Chemical Influence of Pore Pressure on Brine Flow in Clay-Rich Material

  • Etienne CassiniEmail author
  • Danila Mylnikov
  • Roman Makhnenko
Conference paper
Part of the Springer Series in Geomechanics and Geoengineering book series (SSGG)


Hydromechanical properties of shales are complex due to the involved material structure, with the solid matrix being mainly formed by swelling clays and porosity dominated by nanometer scale tortuous voids with large aspect ratios. Intrinsic permeability of restructured Opalinus Clay (Swiss shale) brought to shallow geological storage conditions was measured with in situ brine. Under constant temperature, vertical stress, and downstream fluid pressure, steady-state flow experiments show a significant trend of permeability decrease with increasing differential (upstream minus downstream) fluid pressure, thus contradicting the conventional Darcy’s description. To interpret these experimental measurements, brine permeability is derived using a one-step self-consistent homogenization scheme based on the knowledge of material’s pore structure. While mechanical and thermal effects cannot explain the permeability decrease, the trend is reproduced with the correct order of magnitude by considering a chemical effect: a pore size reduction in the sample due to water adsorption at mineral surface.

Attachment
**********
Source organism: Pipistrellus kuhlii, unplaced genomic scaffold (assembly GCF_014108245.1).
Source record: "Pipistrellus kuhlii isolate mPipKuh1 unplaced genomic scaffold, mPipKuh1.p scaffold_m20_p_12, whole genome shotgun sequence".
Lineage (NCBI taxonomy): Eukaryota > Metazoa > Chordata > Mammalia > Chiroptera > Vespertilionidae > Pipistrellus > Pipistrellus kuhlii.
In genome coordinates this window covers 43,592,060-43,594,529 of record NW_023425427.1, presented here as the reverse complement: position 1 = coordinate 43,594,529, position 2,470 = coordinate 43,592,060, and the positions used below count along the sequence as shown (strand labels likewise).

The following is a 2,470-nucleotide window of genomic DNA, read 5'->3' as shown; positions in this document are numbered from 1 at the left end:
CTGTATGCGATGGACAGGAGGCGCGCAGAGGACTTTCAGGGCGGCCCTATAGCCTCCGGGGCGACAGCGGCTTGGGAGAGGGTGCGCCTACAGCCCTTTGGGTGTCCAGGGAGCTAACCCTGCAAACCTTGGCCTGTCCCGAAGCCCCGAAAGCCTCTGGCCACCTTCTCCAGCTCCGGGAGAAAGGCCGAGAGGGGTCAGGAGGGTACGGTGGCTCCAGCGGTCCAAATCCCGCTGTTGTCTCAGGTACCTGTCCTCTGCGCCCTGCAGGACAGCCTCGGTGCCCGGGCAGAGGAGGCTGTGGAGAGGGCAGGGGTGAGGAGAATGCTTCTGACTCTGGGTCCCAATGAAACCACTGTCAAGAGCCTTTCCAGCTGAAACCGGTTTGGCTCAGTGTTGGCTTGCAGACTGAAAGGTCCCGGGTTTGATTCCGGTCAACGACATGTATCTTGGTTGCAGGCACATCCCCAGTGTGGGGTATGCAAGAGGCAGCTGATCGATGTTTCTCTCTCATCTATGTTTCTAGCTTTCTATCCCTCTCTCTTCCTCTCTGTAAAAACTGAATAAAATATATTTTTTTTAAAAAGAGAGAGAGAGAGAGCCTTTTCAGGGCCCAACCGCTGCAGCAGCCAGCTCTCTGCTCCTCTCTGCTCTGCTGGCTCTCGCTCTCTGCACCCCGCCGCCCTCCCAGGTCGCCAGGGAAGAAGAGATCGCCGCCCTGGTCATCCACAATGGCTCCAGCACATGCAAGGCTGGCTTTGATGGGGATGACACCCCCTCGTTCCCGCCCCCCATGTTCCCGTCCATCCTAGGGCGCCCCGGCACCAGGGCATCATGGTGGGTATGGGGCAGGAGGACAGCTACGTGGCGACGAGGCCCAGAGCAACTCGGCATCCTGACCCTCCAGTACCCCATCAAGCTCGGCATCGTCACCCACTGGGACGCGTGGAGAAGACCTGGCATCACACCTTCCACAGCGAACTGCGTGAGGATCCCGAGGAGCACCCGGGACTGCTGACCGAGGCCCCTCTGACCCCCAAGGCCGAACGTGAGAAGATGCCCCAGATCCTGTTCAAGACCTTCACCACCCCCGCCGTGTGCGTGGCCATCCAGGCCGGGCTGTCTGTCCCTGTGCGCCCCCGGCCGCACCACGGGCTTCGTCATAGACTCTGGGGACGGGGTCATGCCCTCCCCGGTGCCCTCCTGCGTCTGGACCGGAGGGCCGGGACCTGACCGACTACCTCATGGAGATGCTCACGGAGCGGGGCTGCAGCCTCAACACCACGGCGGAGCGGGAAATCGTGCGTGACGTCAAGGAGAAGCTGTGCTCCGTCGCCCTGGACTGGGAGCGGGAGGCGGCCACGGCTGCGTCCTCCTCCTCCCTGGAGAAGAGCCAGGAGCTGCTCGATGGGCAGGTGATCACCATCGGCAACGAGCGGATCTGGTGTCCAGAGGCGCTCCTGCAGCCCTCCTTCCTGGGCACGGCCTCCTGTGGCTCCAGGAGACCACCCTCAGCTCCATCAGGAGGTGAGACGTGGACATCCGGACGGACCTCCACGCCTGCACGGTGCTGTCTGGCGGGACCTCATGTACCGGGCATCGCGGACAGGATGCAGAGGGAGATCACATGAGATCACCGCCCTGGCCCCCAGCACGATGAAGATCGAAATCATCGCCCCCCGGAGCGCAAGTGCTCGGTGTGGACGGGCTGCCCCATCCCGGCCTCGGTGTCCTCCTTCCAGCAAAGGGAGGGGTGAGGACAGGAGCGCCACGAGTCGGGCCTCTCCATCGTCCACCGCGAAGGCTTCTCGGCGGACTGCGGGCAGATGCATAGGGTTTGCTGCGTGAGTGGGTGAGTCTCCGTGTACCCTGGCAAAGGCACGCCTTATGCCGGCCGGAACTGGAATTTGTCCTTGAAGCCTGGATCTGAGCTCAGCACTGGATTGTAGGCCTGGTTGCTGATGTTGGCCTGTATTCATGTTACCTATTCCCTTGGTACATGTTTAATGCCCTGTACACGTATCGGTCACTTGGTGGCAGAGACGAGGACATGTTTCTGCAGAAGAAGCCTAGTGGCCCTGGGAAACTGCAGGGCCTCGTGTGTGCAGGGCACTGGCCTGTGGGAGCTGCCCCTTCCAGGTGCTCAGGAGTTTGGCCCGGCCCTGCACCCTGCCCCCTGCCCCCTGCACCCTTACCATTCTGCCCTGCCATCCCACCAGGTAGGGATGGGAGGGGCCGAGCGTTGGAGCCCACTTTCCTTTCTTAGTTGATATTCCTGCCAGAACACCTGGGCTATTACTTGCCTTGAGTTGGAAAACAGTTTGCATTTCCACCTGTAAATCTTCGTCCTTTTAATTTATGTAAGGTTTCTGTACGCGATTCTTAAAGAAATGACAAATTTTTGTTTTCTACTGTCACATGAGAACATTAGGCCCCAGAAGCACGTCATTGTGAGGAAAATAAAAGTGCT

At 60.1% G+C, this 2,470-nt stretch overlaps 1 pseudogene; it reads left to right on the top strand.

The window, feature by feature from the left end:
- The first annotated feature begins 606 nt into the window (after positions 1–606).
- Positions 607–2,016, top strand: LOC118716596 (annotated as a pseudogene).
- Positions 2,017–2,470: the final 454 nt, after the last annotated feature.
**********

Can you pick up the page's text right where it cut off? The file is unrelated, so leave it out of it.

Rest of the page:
Intrinsic Permeability Intact Material Klinkenberg Effect Accessible Porosity Pore Size Reduction 
These keywords were added by machine and not by the authors. This process is experimental and the keywords may be updated as the learning algorithm improves.



Opalinus clay cores were provided by Swisstopo in the framework of Mont Terri project, CS-C experiment. R. Makhnenko acknowledges the support from SCCER-SoE (Switzerland) grant KTI.2013.288 and Swiss Federal Office of Energy (SFOE) project CAPROCK #810008154.


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Copyright information

© Springer International Publishing AG 2017

Authors and Affiliations

  • Etienne Cassini
    • 1
    Email author
  • Danila Mylnikov
    • 1
  • Roman Makhnenko
    • 1
    • 2
  1. 1.Laboratory of Soil Mechanics – Chair “Gaz Naturel” PetrosvibriSwiss Federal Institute of Technology (EPFL)LausanneSwitzerland
  2. 2.Department of Civil and Environmental EngineeringUniversity of Illinois at Urbana-ChampaignUrbanaUSA

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